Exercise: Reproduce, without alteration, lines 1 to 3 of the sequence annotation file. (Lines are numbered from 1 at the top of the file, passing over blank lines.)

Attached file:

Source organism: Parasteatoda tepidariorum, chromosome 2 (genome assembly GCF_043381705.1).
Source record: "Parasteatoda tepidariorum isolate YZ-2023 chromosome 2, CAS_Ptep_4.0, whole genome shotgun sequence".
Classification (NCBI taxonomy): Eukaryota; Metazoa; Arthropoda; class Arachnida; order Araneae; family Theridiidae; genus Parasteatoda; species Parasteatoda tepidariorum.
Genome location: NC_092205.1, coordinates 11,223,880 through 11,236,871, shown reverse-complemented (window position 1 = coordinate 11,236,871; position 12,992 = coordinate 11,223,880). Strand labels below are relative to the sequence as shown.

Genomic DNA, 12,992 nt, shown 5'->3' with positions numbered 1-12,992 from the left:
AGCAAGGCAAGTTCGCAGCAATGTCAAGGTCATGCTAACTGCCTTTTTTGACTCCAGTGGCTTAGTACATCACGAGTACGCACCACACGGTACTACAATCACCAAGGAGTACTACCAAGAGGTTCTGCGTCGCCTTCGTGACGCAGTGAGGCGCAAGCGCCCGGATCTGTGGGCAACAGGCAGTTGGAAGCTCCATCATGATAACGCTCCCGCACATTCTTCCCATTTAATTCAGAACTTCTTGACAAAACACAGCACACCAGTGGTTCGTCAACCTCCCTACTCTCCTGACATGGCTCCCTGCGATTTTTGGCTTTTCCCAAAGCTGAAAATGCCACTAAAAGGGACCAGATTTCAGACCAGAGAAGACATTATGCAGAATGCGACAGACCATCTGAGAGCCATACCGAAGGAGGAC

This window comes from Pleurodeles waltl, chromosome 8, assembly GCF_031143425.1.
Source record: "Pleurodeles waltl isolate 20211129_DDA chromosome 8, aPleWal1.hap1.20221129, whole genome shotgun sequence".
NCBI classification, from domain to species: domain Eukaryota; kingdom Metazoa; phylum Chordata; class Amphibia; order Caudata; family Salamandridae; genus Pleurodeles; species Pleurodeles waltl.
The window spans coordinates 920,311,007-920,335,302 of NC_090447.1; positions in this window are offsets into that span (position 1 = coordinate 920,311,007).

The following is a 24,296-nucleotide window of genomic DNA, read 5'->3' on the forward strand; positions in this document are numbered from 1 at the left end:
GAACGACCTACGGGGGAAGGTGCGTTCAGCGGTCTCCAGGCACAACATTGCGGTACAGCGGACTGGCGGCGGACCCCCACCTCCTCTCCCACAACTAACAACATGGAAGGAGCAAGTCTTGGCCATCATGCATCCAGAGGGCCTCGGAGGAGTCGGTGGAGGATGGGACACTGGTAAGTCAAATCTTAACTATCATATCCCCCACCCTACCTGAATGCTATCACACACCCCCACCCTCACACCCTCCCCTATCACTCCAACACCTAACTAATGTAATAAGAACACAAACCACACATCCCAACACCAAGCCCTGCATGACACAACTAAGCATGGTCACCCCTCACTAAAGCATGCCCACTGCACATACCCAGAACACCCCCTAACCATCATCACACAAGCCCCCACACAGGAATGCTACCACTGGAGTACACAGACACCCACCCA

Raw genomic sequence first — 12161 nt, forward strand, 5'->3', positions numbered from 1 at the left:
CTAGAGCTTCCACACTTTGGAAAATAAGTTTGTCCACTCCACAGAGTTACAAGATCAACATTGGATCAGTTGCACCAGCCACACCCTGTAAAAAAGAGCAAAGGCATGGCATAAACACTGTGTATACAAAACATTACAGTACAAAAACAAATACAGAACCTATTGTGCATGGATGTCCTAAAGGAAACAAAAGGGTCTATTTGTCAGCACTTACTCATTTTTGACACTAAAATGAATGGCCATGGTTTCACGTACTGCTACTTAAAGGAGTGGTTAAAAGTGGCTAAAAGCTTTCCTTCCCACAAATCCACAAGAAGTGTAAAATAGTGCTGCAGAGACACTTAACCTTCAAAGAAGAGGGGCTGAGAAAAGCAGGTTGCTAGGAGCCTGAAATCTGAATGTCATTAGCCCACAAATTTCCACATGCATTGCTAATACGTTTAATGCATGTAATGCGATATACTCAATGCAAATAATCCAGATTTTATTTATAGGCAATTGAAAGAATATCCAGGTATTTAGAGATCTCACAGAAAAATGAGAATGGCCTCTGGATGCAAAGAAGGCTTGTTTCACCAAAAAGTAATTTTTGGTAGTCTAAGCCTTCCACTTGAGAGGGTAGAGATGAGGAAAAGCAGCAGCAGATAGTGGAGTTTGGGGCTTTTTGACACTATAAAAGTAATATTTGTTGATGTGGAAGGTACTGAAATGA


Source organism: Parasteatoda tepidariorum, chromosome 2 (genome assembly GCF_043381705.1).
Source record: "Parasteatoda tepidariorum isolate YZ-2023 chromosome 2, CAS_Ptep_4.0, whole genome shotgun sequence".
Classification (NCBI taxonomy): Eukaryota; Metazoa; Arthropoda; class Arachnida; order Araneae; family Theridiidae; genus Parasteatoda; species Parasteatoda tepidariorum.